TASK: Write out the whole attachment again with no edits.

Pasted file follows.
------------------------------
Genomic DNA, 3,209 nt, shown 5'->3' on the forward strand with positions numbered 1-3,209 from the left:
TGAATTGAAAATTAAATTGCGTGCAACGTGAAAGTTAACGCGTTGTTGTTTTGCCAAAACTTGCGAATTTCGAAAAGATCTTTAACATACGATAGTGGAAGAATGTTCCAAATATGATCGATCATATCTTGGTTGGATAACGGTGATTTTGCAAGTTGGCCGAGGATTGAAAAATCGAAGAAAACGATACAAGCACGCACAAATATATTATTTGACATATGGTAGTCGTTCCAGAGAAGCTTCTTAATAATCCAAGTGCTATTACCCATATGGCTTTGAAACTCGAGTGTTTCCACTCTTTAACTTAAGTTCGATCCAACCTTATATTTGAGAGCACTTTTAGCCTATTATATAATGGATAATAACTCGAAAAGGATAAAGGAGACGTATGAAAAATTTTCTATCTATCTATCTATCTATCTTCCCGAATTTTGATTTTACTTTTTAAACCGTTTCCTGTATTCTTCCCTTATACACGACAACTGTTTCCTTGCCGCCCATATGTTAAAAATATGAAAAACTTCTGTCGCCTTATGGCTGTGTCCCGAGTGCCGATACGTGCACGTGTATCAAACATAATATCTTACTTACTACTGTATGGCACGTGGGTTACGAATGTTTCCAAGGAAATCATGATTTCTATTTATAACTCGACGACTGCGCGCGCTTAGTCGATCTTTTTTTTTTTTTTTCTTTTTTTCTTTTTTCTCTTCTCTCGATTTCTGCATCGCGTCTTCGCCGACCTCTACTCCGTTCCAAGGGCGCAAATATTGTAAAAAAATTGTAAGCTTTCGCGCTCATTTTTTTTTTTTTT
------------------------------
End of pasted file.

Genomic DNA, 3,209 nt, shown 5'->3' on the forward strand with positions numbered 1-3,209 from the left:
TGAATTGAAAATTAAATTGCGTGCAACGTGAAAGTTAACGCGTTGTTGTTTTGCCAAAACTTGCGAATTTCGAAAAGATCTTTAACATACGATAGTGGAAGAATGTTCCAAATATGATCGATCATATCTTGGTTGGATAACGGTGATTTTGCAAGTTGGCCGAGGATTGAAAAATCGAAGAAAACGATACAAGCACGCACAAATATATTATTTGACATATGGTAGTCGTTCCAGAGAAGCTTCTTAATAATCCAAGTGCTATTACCCATATGGCTTTGAAACTCGAGTGTTTCCACTCTTTAACTTAAGTTCGATCCAACCTTATATTTGAGAGCACTTTTAGCCTATTATATAATGGATAATAACTCGAAAAGGATAAAGGAGACGTATGAAAAATTTTCTATCTATCTATCTATCTATCTTCCCGAATTTTGATTTTACTTTTTAAACCGTTTCCTGTATTCTTCCCTTATACACGACAACTGTTTCCTTGCCGCCCATATGTTAAAAATATGAAAAACTTCTGTCGCCTTATGGCTGTGTCCCGAGTGCCGATACGTGCACGTGTATCAAACATAATATCTTACTTACTACTGTATGGCACGTGGGTTACGAATGTTTCCAAGGAAATCATGATTTCTATTTATAACTCGACGACTGCGCGCGCTTAGTCGATCTTTTTTTTTTTTTTTCTTTTTTTCTTTTTTCTCTTCTCTCGATTTCTGCATCGCGTCTTCGCCGACCTCTACTCCGTTCCAAGGGCGCAAATATTGTAAAAAAATTGTAAGCTTTCGCGCTCATTTTTTTTTTTTTT